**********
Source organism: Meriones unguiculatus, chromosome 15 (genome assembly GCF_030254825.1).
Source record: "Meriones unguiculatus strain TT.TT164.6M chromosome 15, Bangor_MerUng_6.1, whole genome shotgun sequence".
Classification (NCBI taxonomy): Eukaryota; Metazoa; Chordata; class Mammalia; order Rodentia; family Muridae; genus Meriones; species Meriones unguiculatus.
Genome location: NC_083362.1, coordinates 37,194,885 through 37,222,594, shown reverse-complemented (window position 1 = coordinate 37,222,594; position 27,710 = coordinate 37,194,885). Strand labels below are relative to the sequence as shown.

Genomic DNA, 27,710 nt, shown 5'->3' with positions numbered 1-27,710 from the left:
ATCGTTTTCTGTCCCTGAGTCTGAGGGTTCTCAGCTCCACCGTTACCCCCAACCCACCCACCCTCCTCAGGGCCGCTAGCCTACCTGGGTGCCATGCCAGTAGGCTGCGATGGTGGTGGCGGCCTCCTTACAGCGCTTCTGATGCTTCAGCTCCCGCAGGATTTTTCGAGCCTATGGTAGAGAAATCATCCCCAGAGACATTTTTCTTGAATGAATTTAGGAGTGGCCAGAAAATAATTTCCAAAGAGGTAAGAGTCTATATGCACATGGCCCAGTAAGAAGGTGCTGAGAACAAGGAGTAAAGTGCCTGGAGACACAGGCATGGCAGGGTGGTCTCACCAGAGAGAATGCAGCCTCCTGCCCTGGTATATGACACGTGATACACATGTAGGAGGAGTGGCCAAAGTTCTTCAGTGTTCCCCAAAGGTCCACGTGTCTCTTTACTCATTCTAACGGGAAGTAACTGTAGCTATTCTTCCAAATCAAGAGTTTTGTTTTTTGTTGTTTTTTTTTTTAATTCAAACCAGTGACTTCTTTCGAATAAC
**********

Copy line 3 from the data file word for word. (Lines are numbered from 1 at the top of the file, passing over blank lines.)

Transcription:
Classification (NCBI taxonomy): Eukaryota; Metazoa; Chordata; class Mammalia; order Rodentia; family Muridae; genus Meriones; species Meriones unguiculatus.